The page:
Corpses, Anatomical Models, Bullet Wounds, and Paintings

Death, disease, tumors, and pustules peppered my family’s dinner conversation as I grew up.

“Pass the salt,” my parents said, as well as: “you wouldn’t believe what I found inside a body today.”

And also: “honey, never go into medicine.”


I only dabble in the macabre on weekends.

My latest morbid jaunt was the National Museum of Health and Medicine in Maryland.


The museum was chock-full of samples, specimens, illustrations, replicas, prototypes, and tools. The most beautiful and horrible things hopscotched across the line between medicine and torture.

Life-sized dolls that look like diseased humans.

Flash cards of skin lesions.

Orderly rows of scissors, saws, syringes, and knives.


Don’t forget tidy kits for exsanguination.


I didn’t become a doctor, but I have a stomach of steel.

Bring on the corpses.

Sugar Addiction: Articles vs Images


Have you ever tried doing a Google search for “sugar addiction”?

The web results are articles. They’re tips for overcoming yours. Some of them even seem to have some science worked in.

The image results are white girls being silly.

Oh, ladies! You and your periods and your chocolate! 

The huge disparity between the literature on the subject (holy shit, we’re all fat) and the way it’s visually conveyed (ha! girls like cookies!) is painful.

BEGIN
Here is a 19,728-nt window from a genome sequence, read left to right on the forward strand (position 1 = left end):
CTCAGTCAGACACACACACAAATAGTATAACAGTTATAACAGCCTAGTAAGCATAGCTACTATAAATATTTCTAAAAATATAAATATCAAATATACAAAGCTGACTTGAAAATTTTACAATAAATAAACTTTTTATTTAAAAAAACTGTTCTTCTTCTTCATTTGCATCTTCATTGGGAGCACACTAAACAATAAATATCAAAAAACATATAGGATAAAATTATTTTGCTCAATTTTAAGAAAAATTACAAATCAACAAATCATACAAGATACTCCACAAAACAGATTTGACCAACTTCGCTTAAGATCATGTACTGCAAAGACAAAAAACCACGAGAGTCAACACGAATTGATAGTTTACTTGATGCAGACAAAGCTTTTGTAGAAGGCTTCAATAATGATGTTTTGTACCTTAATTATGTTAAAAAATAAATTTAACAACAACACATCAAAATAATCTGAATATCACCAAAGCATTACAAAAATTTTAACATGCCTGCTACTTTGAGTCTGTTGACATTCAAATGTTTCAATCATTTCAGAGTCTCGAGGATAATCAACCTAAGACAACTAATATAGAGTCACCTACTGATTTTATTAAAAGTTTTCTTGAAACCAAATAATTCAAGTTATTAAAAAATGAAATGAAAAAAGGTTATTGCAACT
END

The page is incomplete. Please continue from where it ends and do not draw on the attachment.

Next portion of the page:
I’m not thrilled with the phrase “obesity epidemic” (it’s catching?!) — but I can look around and see that we’re all getting a little tubby. (I just spent a week eating my way across Brooklyn and Manhattan. Oops.)

And by “we,” I don’t just mean white women like myself or the people in these photos. (I’m not sure if they’re all passably white; but they’re close enough in skin tone to pass.)

I mean the everybody. The truth is that minorities have higher percentages of obesity than whites, but are hardly depicted in the imagery at all. They’re marginalized (as usual).

This is not a post about how awful obesity is for you. In fact, a little extra baggage is not a death knell. (Note: again, the image in that article was a white female).

I’m just pointing out that nutrition is important for everybody, and the imagery should reflect that.

Let’s go, society. Get on it.

Lose weight during the holidays? Hah!

My parents’ very fancy gym has a lot of included programming (classes, day care, etc). Their current group activity wall has a big sign that says “Lose Weight Over The Holidays!” Members can sign up for the program and, I imagine, win prizes for winning the most.

This is horrific. Lose weight over the holidays? That’s doing it wrong.


I’m not saying you should endanger your health by self-administering an IV of grease and melted-down sugar cookies.

But maybe December isn’t the time for a full offensive.

Maybe playing defense — holding the line — is enough.